In Quebec, the effect of the foreign accent was greater for the non-racialized person. In Ontario, it was more “punitive” for the racialized expert. “This is perhaps the specificity of Quebec: the language is so central that as soon as we see a white person we expect them to have the same accent,” says Mr. Bilodeau.
There is thus a “surprise effect” which contradicts this expectation and negatively affects perception. Conversely, the racialized expert with a Quebec accent is the one who obtains the highest score in terms of credibility.
A visible minority who has or adopts the local accent is somewhat “rewarded,” according to these results. “It’s as if the fact that he has a majority accent [québécoise] came to defuse an anticipation of distance. It suddenly brings the respondent closer to the expert speaking,” the researcher hypothesizes.
“Is it enough to speak French, or do you have to speak it the ‘right way’ to really be part of the group? reflected M. Bilodeau.
The study went precisely further to better understand the reaction of the respondents, according to their own conception of what forms their group to which they belong. There was thus a series of questions on the important criteria for being a “true Quebecer” or a “true Ontarian”: must one be born in the province, have spent the majority of one’s life in the province, be white, be Christian, feeling Quebecois or Ontarian, respecting the laws, etc.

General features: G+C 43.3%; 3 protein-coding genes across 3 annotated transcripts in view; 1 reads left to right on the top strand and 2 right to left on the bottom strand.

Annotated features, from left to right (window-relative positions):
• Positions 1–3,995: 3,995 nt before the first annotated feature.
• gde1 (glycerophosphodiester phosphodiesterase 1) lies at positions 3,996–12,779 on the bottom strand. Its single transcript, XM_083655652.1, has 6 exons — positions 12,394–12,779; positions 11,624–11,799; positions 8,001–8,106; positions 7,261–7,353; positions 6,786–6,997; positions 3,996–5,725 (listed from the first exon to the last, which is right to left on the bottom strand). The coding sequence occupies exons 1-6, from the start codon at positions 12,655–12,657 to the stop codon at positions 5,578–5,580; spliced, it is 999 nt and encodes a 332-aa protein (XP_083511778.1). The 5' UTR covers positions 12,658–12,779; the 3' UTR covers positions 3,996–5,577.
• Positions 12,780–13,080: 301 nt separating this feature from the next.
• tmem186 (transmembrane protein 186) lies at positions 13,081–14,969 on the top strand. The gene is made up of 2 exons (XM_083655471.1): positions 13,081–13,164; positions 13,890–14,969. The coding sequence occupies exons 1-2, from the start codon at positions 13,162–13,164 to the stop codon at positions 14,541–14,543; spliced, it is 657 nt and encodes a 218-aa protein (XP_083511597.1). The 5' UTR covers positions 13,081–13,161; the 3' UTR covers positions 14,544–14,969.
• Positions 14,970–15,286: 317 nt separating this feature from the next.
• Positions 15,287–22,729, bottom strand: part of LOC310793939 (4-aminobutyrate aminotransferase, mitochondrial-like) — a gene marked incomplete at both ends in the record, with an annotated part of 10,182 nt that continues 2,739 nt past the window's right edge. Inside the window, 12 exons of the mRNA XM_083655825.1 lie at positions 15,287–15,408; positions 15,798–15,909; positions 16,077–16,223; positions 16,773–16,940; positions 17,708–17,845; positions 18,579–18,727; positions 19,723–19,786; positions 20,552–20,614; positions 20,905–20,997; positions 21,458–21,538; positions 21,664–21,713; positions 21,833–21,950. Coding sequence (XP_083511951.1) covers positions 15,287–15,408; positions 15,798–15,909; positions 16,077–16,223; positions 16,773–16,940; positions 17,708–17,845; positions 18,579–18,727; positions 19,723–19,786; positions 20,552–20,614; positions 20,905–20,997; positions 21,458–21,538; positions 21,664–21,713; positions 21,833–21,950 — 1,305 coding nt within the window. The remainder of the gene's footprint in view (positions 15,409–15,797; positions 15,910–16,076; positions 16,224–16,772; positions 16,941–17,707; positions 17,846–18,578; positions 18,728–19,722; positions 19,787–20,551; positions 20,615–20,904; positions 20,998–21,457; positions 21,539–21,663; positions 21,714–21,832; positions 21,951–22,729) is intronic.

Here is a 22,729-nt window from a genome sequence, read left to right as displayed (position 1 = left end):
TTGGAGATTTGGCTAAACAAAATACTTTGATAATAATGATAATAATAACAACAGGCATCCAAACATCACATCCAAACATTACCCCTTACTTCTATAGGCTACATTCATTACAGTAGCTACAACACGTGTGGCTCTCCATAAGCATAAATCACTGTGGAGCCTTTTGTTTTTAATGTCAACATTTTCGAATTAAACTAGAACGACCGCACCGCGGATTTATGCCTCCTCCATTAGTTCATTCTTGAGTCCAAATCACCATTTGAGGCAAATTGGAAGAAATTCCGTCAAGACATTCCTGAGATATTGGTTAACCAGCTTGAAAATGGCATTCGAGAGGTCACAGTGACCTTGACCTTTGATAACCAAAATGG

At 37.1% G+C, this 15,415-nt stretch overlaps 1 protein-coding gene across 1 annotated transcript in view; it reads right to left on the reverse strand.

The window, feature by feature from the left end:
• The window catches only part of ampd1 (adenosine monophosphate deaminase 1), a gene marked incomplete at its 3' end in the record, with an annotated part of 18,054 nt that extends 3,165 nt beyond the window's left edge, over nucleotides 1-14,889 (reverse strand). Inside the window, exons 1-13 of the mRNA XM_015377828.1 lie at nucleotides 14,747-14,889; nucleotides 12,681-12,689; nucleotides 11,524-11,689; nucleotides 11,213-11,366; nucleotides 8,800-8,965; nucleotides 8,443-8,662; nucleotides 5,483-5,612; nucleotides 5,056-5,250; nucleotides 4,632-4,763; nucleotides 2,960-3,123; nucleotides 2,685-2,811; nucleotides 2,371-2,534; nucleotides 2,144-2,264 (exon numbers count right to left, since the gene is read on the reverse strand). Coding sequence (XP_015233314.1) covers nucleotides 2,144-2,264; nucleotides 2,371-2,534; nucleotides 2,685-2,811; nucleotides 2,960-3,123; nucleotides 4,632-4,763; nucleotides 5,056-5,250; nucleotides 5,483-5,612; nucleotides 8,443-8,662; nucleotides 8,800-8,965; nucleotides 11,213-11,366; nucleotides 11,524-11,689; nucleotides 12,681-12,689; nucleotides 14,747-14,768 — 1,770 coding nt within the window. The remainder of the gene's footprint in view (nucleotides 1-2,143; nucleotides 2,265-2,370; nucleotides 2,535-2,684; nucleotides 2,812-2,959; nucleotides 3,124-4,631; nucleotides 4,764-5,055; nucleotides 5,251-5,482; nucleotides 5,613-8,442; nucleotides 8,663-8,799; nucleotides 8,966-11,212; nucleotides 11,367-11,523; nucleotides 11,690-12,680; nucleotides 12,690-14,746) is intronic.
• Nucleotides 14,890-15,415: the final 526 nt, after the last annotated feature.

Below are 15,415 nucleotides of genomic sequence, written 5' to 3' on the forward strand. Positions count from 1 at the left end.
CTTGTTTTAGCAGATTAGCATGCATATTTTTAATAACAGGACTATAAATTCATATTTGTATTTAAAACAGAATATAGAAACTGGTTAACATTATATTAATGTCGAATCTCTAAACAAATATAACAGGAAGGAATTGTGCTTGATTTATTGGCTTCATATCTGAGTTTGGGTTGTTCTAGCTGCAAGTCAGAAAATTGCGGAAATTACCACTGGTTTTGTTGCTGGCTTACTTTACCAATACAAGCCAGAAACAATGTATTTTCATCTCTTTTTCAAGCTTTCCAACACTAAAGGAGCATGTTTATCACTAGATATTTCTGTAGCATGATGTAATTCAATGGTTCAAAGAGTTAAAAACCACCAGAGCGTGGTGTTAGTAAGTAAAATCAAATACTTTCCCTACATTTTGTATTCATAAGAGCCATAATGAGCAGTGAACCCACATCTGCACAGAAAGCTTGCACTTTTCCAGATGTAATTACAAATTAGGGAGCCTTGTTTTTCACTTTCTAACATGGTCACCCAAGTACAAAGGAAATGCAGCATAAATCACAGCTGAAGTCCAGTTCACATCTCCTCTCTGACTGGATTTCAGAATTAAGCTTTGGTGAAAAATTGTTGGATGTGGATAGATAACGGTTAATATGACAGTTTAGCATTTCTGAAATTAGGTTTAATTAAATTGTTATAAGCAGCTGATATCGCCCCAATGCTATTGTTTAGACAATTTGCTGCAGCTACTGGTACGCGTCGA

Those with a conception that excludes more people also reacted most strongly to the accent in the white expert in Quebec.
A form that is too socially acceptable
“The accent, we don’t think about it or we talk about it less,” agrees Victor Armony, professor of sociology at UQAM. In a study he conducted at the Observatory on Racial Inequalities in Quebec, however, accent ranks second among the reasons for discrimination cited by respondents.
“I was starting from a sort of enigma,” he describes. Among several populations, there are still significant gaps in income or positions for the same qualifications, even if they are not “direct or open” targets of racism.
He gives the example of Latin Americans: “There are sometimes favorable prejudices towards Latinos. We are found to be warm, we bring food, music, joie de vivre, etc. The other side of the coin: we are not always taken seriously at the intellectual or professional level”, explains the researcher.